Plans for 1,290 homes in Greenwich on the site of a car park serving Ikea and Odeon plus the land B&Q sits upon have been submitted.
This major development – now branded Peninsula Gardens – has been followed closely on this site throughout consultation.
The plan would see housing built on stilts above much of the existing car park, with spaces remaining for shoppers.
One difficult factor with the site is adjacent approach roads for the Blackwall tunnel, and in future Silvertown tunnel.
Because Greenwich Council never revised rates in 2018 that developers pay the authority to fund services as previously committed in 2015, a large sum of income will now not be available for local services from this development.
London Square are behind the development. They must be happy having to pay relatively little in funds for local services due to Greenwich council’s action (or lack of).
Setting such a low levy on developers in 2015 – then failing to revise in 2018 – is a huge loss for improved services and infrastructure. Greenwich levy one of the very lowest rates in all of London, and had the chance to potentially go much higher in zones 2 and 3. For whatever reason they’ve refused to state, they never did.
If they had, dire street layouts in much of the area could have been radically improved in areas such as Bugsby’s Way. What the plan does present is far more limited that what could have been achieved. While some parts on the site look good, it’s connections beyond that is a key test.
Throughout consultation one thing I was keeping a close eye on when looking at documents and online sessions is connections to existing shops, amenities, services and communities in east Greenwich and Charlton.
Consultations were not particularly enlightening. The developer didn’t appear too aware that many shops and services were a short – though not pleasant – walk away.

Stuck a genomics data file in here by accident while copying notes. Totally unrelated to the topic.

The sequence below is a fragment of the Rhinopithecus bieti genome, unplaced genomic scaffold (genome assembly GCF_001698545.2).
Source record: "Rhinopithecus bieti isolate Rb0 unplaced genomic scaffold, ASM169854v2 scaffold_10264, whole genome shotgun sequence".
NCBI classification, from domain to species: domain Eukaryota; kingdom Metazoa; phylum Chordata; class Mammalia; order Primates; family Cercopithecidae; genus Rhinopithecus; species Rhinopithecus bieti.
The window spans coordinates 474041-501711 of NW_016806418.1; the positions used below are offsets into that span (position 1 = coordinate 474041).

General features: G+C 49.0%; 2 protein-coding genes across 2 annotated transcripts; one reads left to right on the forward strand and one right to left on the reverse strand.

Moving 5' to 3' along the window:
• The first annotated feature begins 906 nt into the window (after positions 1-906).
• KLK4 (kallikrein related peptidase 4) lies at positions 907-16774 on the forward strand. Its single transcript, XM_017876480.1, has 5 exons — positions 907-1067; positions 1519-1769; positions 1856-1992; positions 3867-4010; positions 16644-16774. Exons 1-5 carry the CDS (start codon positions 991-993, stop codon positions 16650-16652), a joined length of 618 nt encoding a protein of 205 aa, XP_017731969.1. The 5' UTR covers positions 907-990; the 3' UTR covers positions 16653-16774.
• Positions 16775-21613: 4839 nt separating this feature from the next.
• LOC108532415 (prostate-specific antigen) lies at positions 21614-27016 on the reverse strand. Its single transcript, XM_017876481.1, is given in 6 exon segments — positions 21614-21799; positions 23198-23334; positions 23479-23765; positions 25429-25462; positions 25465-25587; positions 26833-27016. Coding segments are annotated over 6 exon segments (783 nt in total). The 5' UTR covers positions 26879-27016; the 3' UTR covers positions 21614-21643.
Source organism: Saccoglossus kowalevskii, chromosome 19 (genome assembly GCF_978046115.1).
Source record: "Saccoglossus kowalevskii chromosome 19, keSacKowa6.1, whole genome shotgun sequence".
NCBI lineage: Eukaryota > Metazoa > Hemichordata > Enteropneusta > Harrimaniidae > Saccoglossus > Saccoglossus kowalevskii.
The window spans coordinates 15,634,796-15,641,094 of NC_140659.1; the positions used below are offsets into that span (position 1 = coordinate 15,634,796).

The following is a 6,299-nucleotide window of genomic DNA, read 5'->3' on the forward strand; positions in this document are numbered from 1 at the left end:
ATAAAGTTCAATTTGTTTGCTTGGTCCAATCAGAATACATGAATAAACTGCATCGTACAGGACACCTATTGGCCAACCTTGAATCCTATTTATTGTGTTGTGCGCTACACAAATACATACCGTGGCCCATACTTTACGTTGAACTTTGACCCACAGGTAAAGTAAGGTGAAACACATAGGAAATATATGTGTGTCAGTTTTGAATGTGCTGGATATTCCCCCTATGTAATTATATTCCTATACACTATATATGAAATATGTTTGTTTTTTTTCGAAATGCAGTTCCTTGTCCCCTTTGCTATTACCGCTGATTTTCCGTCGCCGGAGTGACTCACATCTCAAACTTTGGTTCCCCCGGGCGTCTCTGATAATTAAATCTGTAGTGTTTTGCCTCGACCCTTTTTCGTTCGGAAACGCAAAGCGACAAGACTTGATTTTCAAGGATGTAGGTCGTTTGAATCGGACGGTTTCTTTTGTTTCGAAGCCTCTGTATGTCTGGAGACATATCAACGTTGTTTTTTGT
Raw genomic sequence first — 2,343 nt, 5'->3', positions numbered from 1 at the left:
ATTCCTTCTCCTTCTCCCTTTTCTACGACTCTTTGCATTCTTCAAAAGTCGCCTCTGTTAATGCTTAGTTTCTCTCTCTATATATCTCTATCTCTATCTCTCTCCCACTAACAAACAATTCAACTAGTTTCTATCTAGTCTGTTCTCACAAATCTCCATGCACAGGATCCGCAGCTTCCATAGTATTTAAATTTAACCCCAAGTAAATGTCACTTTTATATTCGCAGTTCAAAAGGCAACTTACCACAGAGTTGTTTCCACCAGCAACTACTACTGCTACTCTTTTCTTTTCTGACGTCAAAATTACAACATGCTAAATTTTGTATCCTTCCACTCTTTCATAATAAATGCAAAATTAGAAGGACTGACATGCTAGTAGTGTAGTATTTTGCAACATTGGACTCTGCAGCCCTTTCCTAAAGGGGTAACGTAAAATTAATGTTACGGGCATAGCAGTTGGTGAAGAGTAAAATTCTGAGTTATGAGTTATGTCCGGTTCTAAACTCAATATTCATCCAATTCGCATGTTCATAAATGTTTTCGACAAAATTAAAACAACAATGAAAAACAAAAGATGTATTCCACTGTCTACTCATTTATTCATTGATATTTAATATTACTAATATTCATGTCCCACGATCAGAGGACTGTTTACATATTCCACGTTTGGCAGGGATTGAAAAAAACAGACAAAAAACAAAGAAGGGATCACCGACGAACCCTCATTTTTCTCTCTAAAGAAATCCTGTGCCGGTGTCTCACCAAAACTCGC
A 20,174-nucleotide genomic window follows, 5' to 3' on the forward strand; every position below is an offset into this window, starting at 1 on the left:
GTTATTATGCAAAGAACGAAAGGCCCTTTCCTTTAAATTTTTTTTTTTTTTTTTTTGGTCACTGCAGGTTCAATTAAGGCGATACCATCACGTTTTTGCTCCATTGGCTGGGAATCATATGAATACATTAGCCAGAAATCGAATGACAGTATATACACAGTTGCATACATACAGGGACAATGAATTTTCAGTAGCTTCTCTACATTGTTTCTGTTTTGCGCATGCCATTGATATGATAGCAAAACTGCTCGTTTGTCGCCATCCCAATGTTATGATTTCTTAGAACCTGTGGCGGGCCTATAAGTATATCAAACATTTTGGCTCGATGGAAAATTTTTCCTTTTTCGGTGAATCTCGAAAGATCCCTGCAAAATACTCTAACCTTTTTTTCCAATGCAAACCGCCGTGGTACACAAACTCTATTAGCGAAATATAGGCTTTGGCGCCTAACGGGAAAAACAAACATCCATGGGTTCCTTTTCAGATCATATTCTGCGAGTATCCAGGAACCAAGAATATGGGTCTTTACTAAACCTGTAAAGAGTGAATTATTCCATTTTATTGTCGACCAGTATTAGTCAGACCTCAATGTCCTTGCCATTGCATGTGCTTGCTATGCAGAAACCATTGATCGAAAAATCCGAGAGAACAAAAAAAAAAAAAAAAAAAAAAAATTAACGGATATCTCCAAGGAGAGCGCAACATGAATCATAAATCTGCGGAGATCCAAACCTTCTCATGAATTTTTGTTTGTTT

And yes, you’ve guessed it, neither the developer nor apparently Greenwich Highways paid any interest in ensuring quick, direct walking links to numerous nearby shops to the east and upgrading crossings on the most direct route for pedestrians.
There’s little sign either have a clue about the area as it exists, nor what future residents are likely to do. They keep referring to an aspirational crossing north of the site to Greenwich Millennium Village.
A little tip guys (and it’s normally men responsible for these basic mistakes and rarely women), many residents won’t or don’t want to walk north to an area with few amenities, but east to an area with many, many shops on Bugsby’s Way. Supermarkets. Cafes. Many of them.
This should be bread and butter stuff but almost every application in the borough fails the most simple test when it comes to improved resident links to public transport, shops and amenities.
That’s not to say a crossing to the north of the site isn’t welcome, but it’s far less relevant and important than one heading east.